New Hampshire Seeks to Make Ivermectin an Alternative COVID Treatment Under Law

By Alice Giordano
Alice Giordano
Alice Giordano
Alice Giordano is a former news correspondent for The Boston Globe, Associated Press, and New England bureau of The New York Times.
January 21, 2022 Updated: January 21, 2022

New Hampshire is poised to become the first state in the United States to make Ivermectin available as an over the counter medication and sanction it as a protected treatment for COVID-19, under a bill before the House Health, Human Services, and Elderly Affairs Committee.

While similar bills proposed in three other states have been ill received, the primary sponsor of the New Hampshire bill told The Epoch Times she expects a slightly amended version to garner enough votes from the Republican majority committee to send it for approval to the GOP-controlled House of Representatives.

The House has already shown support for other COVID-related bills including statewide bans against both government and private-imposed mandates related to the virus.

“I have absolutely no doubt lives will be saved if human grade Ivermectin was available to COVID patients,” state Republican Rep. Leah Cushman, also a registered nurse, told The Epoch Times about her proposed bill HB3005.

‘Dangerous’ Says Doctor

But Dr. David Levine of Dartmouth-Hitchcock Medical Center said that prescribing Ivermectin is “dangerous and totally out of line with standard of medical care around the world.”

“I would never want this medication prescribed to myself or my family and would take legal action against anyone who recommended this to my loved ones,” Levine wrote in his written testimony on the bill.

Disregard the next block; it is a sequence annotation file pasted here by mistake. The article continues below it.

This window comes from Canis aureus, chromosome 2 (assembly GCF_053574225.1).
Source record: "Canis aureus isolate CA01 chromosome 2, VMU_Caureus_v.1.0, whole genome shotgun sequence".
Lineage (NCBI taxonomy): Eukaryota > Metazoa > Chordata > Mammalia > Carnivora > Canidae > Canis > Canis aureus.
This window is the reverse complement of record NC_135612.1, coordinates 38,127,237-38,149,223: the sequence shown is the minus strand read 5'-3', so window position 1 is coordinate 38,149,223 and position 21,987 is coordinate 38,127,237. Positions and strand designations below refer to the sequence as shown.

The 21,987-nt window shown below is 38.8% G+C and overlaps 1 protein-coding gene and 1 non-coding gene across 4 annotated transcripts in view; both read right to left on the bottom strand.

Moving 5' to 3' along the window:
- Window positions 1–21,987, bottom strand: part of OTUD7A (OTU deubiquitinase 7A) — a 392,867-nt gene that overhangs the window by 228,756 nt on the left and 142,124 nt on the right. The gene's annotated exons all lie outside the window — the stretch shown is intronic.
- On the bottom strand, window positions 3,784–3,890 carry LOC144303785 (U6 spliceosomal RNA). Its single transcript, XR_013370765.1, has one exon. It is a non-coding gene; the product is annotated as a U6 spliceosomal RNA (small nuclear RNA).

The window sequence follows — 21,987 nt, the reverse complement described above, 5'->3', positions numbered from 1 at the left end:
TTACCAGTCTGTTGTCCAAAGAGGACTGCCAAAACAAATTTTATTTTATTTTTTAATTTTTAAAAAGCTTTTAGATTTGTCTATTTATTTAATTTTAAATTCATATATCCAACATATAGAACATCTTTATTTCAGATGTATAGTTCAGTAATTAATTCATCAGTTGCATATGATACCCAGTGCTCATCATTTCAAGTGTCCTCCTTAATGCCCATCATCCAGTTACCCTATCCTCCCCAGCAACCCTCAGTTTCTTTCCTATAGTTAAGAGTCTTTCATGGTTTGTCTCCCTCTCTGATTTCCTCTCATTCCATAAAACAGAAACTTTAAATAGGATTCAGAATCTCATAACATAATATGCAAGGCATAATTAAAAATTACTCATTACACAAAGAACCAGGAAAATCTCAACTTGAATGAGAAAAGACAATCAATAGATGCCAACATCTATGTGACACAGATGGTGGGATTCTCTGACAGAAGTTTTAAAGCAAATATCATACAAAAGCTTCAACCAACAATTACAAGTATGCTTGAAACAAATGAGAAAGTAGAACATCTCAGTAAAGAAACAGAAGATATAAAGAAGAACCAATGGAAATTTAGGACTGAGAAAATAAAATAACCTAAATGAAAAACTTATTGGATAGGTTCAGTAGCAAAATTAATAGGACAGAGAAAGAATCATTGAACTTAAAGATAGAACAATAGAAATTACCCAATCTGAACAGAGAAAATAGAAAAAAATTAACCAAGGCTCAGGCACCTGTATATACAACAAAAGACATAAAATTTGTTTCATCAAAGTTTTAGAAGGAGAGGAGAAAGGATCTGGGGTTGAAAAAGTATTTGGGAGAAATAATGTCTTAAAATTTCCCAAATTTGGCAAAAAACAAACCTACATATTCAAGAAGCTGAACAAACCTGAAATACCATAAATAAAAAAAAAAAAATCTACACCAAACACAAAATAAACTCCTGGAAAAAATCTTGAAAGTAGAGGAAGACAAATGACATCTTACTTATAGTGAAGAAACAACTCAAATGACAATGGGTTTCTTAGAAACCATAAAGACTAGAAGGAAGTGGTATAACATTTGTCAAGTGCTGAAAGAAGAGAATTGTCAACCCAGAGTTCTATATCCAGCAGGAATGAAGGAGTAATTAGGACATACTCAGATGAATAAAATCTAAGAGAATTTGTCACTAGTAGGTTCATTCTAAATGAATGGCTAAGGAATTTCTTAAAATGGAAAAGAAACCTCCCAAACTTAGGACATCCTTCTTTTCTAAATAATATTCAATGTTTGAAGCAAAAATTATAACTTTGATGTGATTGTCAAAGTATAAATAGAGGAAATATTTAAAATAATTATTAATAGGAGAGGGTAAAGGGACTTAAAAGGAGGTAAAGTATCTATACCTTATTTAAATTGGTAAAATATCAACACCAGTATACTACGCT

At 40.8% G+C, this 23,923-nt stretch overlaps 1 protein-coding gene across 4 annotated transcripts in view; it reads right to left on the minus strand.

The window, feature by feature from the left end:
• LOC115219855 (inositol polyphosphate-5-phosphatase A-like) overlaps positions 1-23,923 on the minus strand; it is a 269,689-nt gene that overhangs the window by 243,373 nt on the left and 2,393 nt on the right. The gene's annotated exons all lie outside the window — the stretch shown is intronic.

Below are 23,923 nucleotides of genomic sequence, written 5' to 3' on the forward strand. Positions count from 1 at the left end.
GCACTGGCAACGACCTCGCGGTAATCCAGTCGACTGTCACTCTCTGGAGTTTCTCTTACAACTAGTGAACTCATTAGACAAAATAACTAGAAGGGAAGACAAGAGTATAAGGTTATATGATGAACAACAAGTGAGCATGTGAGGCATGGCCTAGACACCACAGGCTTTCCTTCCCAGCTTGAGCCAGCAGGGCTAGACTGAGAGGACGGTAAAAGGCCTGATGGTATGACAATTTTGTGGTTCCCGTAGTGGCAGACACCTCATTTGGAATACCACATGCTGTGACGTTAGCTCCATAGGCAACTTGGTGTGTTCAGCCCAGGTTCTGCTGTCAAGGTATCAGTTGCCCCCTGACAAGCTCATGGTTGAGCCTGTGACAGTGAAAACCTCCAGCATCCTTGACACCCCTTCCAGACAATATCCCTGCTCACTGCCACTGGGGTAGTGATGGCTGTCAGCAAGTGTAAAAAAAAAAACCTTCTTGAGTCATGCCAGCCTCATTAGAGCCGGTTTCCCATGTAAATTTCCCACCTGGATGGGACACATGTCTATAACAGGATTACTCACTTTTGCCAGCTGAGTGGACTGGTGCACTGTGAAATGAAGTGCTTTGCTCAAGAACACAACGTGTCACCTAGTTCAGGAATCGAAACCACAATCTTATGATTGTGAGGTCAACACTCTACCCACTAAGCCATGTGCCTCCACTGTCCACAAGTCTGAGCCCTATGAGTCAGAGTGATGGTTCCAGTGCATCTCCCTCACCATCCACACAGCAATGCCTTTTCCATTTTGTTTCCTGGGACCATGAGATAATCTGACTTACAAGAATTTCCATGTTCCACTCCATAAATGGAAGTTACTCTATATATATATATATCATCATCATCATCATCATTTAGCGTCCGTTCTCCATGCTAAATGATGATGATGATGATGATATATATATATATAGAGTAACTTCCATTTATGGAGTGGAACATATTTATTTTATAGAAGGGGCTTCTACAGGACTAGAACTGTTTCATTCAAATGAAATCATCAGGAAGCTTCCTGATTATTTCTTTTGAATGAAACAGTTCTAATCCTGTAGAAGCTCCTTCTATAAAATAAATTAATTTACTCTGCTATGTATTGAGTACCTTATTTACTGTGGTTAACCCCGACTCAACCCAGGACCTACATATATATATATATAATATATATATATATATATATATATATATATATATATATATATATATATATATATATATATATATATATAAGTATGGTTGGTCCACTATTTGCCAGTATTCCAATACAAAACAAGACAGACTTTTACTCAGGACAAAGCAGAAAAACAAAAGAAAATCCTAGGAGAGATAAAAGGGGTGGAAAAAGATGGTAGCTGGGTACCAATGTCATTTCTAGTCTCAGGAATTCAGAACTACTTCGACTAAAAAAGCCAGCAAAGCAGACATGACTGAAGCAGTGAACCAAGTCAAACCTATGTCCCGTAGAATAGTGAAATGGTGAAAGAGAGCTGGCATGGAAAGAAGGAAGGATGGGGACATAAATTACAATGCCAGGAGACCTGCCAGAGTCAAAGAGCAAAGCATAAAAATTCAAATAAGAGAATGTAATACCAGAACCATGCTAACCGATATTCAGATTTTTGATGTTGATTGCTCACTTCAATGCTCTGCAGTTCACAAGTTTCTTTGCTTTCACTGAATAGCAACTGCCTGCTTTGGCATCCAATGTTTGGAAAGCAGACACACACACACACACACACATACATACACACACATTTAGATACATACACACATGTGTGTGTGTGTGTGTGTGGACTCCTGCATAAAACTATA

Dr. William Palmer, governor of the New Hampshire Chapter of the American College of Physicians, who also submitted written testimony on the bill, said he was concerned that if passed it would have the potential to overwhelm the state’s health care system with cases of “Ivermectin-induced side effects.”

Dr. Paul Marik, neurocritical care doctor who has published more than 600 peer review papers in his field, testified that Ivermectin, “is one of the safest drugs on the face on this planet.”

According to Marik human-grade Ivermectin is approved for the treatment of viruses in 79 countries.

Quoting the World Health Organization’s own data, Marik pointed out that 3.7 billion doses have been dispensed to humans since its discovery in 1987 as an anti-parasitic drug.

“So somehow Japanese people, Indian people, Brazilian people can tolerate it safely but it’s toxic in Americans. You have to be kidding,” Marik said.

Marik, who is a co-founder of the physician-comprised advocacy group Front Line COVID-19 Critical Care Alliance (FLCCC), recently resigned from his position at the Eastern Virginia Medical School over his legal battles with the hospital for treating COVID patients with Ivermectin and other alternative medications.

He faced disciplinary action by medical licensing boards for promoting alternative treatments of other diseases.

‘Successful’ Says Another